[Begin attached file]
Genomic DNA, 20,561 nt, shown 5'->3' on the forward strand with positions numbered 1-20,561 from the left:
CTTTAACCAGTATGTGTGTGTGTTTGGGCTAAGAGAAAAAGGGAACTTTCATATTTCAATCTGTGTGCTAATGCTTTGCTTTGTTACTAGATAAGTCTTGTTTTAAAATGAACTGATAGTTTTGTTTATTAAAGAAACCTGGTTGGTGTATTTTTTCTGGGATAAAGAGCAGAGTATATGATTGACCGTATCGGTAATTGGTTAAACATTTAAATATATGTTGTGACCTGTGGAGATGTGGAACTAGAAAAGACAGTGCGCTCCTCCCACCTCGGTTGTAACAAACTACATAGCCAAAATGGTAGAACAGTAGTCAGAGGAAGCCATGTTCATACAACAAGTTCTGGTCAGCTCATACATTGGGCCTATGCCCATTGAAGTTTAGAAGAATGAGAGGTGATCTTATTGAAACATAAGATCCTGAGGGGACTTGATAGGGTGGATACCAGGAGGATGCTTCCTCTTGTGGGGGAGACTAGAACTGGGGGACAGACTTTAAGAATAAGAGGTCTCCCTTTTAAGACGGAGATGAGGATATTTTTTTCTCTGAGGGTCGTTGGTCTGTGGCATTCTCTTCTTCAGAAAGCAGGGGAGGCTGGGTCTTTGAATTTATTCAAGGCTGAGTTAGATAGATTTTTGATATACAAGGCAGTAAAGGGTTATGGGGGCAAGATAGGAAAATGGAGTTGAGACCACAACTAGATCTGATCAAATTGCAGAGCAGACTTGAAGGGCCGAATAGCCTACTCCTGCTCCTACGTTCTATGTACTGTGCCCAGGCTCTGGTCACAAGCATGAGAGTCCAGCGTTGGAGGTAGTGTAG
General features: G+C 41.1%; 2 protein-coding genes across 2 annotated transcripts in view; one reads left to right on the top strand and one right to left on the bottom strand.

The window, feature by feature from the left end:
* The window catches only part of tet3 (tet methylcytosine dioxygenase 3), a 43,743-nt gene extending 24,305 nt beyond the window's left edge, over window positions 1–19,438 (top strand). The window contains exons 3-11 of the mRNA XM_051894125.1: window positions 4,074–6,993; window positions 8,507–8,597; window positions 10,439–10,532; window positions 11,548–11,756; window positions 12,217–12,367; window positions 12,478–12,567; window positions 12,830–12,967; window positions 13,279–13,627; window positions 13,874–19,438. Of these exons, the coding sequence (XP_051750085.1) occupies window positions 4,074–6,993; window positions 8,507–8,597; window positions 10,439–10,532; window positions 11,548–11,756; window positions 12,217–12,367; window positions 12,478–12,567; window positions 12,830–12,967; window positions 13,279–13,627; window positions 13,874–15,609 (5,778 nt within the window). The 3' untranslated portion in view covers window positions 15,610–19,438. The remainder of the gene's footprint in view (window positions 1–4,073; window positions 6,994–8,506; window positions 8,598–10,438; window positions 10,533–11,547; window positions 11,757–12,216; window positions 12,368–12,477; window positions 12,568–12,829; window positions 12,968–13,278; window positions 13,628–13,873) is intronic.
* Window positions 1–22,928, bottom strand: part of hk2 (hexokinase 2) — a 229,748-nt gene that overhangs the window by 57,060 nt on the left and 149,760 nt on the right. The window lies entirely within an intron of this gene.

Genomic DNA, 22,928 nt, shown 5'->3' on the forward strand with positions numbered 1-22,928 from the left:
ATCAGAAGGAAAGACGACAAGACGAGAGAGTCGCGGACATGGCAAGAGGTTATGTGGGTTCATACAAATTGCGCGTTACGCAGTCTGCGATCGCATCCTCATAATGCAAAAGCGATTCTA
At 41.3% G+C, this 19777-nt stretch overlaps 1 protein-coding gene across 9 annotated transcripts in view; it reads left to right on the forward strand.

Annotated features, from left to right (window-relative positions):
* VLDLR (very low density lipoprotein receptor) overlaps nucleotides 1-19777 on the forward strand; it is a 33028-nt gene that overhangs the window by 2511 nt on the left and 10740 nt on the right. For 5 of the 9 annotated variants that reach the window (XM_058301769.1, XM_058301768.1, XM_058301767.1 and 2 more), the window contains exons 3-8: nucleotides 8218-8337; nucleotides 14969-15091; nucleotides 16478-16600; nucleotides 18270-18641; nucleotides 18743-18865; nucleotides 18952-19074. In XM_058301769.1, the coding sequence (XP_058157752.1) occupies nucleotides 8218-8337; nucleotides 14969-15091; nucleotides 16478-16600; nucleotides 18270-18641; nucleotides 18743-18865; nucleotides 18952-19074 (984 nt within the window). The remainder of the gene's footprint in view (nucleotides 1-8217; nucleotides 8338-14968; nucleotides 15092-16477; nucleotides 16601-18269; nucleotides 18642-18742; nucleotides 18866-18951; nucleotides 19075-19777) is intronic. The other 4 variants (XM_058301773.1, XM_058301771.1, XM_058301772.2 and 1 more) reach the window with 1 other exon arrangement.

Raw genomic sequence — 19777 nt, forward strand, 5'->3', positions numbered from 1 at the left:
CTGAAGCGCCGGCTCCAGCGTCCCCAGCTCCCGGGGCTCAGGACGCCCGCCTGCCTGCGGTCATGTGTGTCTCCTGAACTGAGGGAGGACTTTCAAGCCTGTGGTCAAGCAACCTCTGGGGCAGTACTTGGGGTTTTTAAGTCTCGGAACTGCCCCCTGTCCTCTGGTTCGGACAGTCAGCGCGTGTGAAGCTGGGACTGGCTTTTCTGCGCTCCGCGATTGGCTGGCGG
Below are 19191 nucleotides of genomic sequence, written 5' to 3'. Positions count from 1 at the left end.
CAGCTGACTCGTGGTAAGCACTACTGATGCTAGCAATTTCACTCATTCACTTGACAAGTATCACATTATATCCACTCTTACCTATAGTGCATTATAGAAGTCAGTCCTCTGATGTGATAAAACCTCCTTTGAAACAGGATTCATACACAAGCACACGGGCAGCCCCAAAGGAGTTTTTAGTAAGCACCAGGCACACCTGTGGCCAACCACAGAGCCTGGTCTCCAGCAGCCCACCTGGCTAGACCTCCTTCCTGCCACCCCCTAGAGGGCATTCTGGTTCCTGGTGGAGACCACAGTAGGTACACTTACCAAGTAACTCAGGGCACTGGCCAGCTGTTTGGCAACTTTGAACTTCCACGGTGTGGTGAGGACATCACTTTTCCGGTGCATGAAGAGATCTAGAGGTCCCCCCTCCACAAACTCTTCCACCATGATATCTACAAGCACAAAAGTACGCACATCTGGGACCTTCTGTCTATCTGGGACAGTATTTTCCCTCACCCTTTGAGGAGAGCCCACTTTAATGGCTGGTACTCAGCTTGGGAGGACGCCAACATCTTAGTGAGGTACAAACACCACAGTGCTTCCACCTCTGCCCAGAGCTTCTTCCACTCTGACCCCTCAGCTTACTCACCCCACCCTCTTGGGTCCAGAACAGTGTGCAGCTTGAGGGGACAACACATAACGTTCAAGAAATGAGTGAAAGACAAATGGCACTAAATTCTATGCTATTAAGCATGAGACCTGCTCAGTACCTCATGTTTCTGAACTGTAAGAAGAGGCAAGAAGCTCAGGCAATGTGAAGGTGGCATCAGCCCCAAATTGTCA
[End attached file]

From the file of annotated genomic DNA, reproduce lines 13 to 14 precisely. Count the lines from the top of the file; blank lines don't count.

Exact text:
CTGAAGCGCCGGCTCCAGCGTCCCCAGCTCCCGGGGCTCAGGACGCCCGCCTGCCTGCGGTCATGTGTGTCTCCTGAACTGAGGGAGGACTTTCAAGCCTGTGGTCAAGCAACCTCTGGGGCAGTACTTGGGGTTTTTAAGTCTCGGAACTGCCCCCTGTCCTCTGGTTCGGACAGTCAGCGCGTGTGAAGCTGGGACTGGCTTTTCTGCGCTCCGCGATTGGCTGGCGG
Below are 19191 nucleotides of genomic sequence, written 5' to 3'. Positions count from 1 at the left end.